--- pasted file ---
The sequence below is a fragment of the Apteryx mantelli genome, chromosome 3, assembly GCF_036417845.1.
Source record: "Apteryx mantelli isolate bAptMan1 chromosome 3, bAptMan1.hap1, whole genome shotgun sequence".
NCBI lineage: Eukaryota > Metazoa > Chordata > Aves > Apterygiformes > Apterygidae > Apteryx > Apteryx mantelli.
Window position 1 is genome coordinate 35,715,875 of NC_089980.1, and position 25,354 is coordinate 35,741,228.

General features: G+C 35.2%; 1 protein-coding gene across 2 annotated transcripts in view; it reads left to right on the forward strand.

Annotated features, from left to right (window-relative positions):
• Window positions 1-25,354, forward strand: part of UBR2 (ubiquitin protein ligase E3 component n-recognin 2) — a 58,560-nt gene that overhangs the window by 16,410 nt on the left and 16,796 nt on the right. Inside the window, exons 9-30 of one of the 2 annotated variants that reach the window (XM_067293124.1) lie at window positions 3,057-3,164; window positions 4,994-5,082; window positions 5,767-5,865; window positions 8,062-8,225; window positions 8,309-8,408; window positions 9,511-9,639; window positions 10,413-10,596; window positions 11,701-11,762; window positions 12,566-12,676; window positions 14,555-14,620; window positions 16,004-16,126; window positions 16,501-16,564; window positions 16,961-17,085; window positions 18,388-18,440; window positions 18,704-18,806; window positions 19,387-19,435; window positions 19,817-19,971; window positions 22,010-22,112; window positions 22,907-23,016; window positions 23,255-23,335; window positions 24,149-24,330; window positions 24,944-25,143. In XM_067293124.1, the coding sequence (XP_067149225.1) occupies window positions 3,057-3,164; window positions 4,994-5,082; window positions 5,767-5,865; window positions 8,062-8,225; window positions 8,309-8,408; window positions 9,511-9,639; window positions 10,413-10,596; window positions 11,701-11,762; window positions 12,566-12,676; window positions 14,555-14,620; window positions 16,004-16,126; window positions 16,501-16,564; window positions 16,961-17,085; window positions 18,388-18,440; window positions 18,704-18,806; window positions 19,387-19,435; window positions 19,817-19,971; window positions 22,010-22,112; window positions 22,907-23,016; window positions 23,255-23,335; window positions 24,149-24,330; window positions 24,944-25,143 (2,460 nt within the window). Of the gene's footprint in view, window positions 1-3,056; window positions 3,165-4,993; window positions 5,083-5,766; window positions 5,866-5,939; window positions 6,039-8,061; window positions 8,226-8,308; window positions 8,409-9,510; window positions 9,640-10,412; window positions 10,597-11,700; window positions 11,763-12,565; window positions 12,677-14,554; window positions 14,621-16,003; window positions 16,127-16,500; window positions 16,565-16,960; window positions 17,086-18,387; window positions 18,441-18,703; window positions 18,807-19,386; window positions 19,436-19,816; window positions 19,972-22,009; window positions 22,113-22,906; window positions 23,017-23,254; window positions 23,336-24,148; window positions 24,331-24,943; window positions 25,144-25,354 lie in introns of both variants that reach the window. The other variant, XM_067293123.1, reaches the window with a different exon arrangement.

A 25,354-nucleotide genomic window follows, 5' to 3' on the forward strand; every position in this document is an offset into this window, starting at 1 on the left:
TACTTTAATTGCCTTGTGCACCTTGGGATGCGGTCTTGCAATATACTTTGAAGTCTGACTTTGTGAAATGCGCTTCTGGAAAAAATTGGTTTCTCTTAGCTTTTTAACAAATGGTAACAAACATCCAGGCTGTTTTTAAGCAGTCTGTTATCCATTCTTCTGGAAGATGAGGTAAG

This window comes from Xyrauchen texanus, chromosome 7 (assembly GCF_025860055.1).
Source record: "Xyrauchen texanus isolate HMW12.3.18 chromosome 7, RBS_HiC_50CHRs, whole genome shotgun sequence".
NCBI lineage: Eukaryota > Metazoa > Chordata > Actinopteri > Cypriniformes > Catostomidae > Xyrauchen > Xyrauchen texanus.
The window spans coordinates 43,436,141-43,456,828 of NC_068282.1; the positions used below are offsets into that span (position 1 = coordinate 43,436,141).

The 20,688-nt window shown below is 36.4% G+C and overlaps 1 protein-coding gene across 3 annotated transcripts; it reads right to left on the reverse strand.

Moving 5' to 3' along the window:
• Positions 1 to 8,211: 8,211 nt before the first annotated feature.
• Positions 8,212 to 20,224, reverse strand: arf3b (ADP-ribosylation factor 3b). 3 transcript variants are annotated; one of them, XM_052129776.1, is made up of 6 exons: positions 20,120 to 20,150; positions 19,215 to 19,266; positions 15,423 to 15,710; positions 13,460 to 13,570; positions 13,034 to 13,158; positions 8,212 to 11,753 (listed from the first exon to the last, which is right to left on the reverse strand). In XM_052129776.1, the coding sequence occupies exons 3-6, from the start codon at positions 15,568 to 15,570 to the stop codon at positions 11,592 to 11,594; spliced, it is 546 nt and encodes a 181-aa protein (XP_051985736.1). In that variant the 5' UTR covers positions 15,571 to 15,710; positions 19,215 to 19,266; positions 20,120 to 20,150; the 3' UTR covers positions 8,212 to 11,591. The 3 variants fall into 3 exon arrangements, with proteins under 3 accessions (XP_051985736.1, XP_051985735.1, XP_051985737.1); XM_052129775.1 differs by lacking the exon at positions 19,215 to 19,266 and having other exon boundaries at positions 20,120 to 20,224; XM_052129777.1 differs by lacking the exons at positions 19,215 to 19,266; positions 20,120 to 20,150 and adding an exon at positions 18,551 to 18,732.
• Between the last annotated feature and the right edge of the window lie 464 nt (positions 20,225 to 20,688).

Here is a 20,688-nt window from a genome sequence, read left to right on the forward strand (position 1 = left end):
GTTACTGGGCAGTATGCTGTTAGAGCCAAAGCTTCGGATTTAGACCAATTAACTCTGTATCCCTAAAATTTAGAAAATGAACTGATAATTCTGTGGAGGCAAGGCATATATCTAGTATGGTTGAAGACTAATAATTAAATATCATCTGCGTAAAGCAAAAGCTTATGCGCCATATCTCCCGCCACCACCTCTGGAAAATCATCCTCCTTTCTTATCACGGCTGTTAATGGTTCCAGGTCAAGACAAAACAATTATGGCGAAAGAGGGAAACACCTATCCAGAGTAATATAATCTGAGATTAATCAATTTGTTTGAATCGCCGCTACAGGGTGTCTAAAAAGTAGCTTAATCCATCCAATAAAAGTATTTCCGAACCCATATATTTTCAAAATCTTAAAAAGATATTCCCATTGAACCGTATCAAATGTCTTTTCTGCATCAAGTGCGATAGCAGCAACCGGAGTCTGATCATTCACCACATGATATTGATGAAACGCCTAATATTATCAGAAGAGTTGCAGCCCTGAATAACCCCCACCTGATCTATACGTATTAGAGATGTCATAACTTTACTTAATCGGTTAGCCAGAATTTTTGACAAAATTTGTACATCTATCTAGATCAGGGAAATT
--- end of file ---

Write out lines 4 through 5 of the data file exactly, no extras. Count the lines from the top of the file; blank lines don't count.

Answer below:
Window position 1 is genome coordinate 35,715,875 of NC_089980.1, and position 25,354 is coordinate 35,741,228.

General features: G+C 35.2%; 1 protein-coding gene across 2 annotated transcripts in view; it reads left to right on the forward strand.